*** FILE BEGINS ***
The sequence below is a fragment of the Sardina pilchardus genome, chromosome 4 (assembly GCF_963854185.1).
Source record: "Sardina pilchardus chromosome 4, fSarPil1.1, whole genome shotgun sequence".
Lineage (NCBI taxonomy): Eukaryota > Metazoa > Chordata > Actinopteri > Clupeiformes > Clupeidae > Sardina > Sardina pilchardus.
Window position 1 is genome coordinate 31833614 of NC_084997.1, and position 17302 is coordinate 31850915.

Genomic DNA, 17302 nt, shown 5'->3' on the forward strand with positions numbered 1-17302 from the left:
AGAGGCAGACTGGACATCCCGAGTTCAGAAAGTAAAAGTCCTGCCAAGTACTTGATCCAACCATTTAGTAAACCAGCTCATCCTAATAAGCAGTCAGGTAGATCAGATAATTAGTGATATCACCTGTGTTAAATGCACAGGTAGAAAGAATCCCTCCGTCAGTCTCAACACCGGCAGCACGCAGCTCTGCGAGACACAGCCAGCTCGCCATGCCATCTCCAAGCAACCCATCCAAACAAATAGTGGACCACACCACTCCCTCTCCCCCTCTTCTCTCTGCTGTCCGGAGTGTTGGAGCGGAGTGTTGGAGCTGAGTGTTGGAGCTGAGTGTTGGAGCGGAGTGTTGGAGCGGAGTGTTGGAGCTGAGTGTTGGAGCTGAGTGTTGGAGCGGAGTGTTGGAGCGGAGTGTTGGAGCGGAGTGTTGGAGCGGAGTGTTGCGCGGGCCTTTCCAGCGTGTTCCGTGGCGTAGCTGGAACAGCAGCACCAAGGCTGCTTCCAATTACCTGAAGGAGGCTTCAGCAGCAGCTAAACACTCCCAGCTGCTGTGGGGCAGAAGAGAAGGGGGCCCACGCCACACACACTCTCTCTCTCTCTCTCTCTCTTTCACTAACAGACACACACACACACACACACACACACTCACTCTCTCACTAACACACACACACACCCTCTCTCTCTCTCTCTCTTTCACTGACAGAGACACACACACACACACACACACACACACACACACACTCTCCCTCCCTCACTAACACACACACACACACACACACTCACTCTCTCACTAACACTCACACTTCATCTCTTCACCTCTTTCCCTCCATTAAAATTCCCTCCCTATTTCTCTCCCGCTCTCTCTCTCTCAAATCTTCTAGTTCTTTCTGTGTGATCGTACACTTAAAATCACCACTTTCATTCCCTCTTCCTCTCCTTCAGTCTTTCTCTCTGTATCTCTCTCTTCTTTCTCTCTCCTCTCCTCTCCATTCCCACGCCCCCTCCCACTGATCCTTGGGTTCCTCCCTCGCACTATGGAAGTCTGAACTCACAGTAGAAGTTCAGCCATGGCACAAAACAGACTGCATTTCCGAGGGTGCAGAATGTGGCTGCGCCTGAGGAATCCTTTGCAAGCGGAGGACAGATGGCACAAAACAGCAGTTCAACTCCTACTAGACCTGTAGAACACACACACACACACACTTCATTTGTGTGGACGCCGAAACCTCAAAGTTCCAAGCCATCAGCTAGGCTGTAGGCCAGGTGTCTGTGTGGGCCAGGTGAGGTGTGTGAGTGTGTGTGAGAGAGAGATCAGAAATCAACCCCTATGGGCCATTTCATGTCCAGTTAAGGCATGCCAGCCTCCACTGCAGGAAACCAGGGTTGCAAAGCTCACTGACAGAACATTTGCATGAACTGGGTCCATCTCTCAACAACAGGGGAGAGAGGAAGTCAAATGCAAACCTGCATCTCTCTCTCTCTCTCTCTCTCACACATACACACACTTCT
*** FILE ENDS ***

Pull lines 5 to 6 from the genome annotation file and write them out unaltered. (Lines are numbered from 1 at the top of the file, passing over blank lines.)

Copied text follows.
Genomic DNA, 17302 nt, shown 5'->3' on the forward strand with positions numbered 1-17302 from the left:
AGAGGCAGACTGGACATCCCGAGTTCAGAAAGTAAAAGTCCTGCCAAGTACTTGATCCAACCATTTAGTAAACCAGCTCATCCTAATAAGCAGTCAGGTAGATCAGATAATTAGTGATATCACCTGTGTTAAATGCACAGGTAGAAAGAATCCCTCCGTCAGTCTCAACACCGGCAGCACGCAGCTCTGCGAGACACAGCCAGCTCGCCATGCCATCTCCAAGCAACCCATCCAAACAAATAGTGGACCACACCACTCCCTCTCCCCCTCTTCTCTCTGCTGTCCGGAGTGTTGGAGCGGAGTGTTGGAGCTGAGTGTTGGAGCTGAGTGTTGGAGCGGAGTGTTGGAGCGGAGTGTTGGAGCTGAGTGTTGGAGCTGAGTGTTGGAGCGGAGTGTTGGAGCGGAGTGTTGGAGCGGAGTGTTGGAGCGGAGTGTTGCGCGGGCCTTTCCAGCGTGTTCCGTGGCGTAGCTGGAACAGCAGCACCAAGGCTGCTTCCAATTACCTGAAGGAGGCTTCAGCAGCAGCTAAACACTCCCAGCTGCTGTGGGGCAGAAGAGAAGGGGGCCCACGCCACACACACTCTCTCTCTCTCTCTCTCTCTTTCACTAACAGACACACACACACACACACACACACACTCACTCTCTCACTAACACACACACACACCCTCTCTCTCTCTCTCTCTTTCACTGACAGAGACACACACACACACACACACACACACACACACACACTCTCCCTCCCTCACTAACACACACACACACACACACACTCACTCTCTCACTAACACTCACACTTCATCTCTTCACCTCTTTCCCTCCATTAAAATTCCCTCCCTATTTCTCTCCCGCTCTCTCTCTCTCAAATCTTCTAGTTCTTTCTGTGTGATCGTACACTTAAAATCACCACTTTCATTCCCTCTTCCTCTCCTTCAGTCTTTCTCTCTGTATCTCTCTCTTCTTTCTCTCTCCTCTCCTCTCCATTCCCACGCCCCCTCCCACTGATCCTTGGGTTCCTCCCTCGCACTATGGAAGTCTGAACTCACAGTAGAAGTTCAGCCATGGCACAAAACAGACTGCATTTCCGAGGGTGCAGAATGTGGCTGCGCCTGAGGAATCCTTTGCAAGCGGAGGACAGATGGCACAAAACAGCAGTTCAACTCCTACTAGACCTGTAGAACACACACACACACACACTTCATTTGTGTGGACGCCGAAACCTCAAAGTTCCAAGCCATCAGCTAGGCTGTAGGCCAGGTGTCTGTGTGGGCCAGGTGAGGTGTGTGAGTGTGTGTGAGAGAGAGATCAGAAATCAACCCCTATGGGCCATTTCATGTCCAGTTAAGGCATGCCAGCCTCCACTGCAGGAAACCAGGGTTGCAAAGCTCACTGACAGAACATTTGCATGAACTGGGTCCATCTCTCAACAACAGGGGAGAGAGGAAGTCAAATGCAAACCTGCATCTCTCTCTCTCTCTCTCTCTCACACATACACACACTTCT